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U.S. EPA FINES DREYERS FOR AMMONIA RELEASE; COMPANY TO PAY $66,500
Release Date: 6/5/1997
Contact Information: Randy Wittorp, US EPA, (415) 744-1589
(San Francisco) -- The U.S. Environmental Protection Agency (U.S. EPA) has fined Dreyer’s Grand Ice Cream, Inc. $66,500 for violation of Toxic Release Inventory reporting requirements and for failure to immediately notify government authorities of an ammonia release from a Dreyer’s plant in City of Commerce, California.
The public has the right to know what chemicals are being used by the businesses in their community," said Keith Takata, U.S. EPA’s Superfund Division director. They also must be notified of hazardous material releases. When a business fails to quickly provide critical information to authorities, a community’s ability to respond during an emergency may suffer."
On March 21, 1993 Dreyer’s accidentally released into the air approximately 4000 pounds of anhydrous ammonia -- a refrigerant used by the food industry. The reportable amount of ammonia is 100 pounds and requires immediate notification to the California Office of Emergency Services and the National Response Center. During the course of the investigation, Dreyer’s disclosed that the company had failed to submit timely, complete, and accurate Toxic Release reporting forms for ammonia emissions at facilities in City of Commerce and Union City, Calif.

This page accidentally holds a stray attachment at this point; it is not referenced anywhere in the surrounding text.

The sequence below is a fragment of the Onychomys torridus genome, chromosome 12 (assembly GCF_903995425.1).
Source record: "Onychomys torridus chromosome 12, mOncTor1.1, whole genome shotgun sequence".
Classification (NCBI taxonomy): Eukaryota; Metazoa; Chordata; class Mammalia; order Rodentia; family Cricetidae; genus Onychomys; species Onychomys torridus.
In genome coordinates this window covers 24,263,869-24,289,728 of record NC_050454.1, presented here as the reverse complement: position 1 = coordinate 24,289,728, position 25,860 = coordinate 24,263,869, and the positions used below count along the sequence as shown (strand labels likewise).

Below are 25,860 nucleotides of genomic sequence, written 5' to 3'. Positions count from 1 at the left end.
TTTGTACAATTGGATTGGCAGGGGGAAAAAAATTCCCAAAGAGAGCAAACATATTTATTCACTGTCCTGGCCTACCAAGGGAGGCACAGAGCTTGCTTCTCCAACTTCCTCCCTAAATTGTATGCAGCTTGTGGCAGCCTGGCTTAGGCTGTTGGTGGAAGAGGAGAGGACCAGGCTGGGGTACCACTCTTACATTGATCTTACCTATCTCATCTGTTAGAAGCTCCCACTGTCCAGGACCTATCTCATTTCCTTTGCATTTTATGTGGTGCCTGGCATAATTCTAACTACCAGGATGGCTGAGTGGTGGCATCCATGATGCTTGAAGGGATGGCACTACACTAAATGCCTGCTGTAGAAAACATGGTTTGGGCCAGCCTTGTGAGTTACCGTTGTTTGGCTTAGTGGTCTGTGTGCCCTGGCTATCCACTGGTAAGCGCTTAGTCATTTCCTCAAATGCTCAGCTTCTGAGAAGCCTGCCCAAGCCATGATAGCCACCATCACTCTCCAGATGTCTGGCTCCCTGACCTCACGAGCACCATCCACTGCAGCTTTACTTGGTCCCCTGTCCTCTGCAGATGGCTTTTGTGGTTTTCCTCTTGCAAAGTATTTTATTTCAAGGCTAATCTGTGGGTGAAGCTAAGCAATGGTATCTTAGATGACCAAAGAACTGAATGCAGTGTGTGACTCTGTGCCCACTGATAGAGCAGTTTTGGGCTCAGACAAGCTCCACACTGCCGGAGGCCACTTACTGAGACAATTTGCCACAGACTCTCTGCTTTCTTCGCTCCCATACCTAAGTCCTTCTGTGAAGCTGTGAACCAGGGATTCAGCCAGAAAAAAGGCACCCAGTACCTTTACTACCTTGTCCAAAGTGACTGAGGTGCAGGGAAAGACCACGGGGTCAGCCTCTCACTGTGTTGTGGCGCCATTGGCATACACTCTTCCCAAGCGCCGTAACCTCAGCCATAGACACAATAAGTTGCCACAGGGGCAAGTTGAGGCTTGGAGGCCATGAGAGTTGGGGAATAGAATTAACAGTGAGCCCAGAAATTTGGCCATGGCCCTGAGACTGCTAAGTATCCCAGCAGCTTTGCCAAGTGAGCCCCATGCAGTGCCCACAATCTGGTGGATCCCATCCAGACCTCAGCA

Notification of chemical releases and access to chemical inventories is required under the Emergency Planning and Community Right to Know Act (EPCRA) and Comprehensive Environmental Response, Compensation and Liability Act (CERCLA). Penalties for violations are based on the circumstances, gravity of the release, economic savings to a company resulting from the violations, and other matters as justice requires.
Immediate notification of pollutant releases is essential for emergency response teams to evaluate the nature and extent of a hazardous release, and to make informed decisions to protect the community and the environment.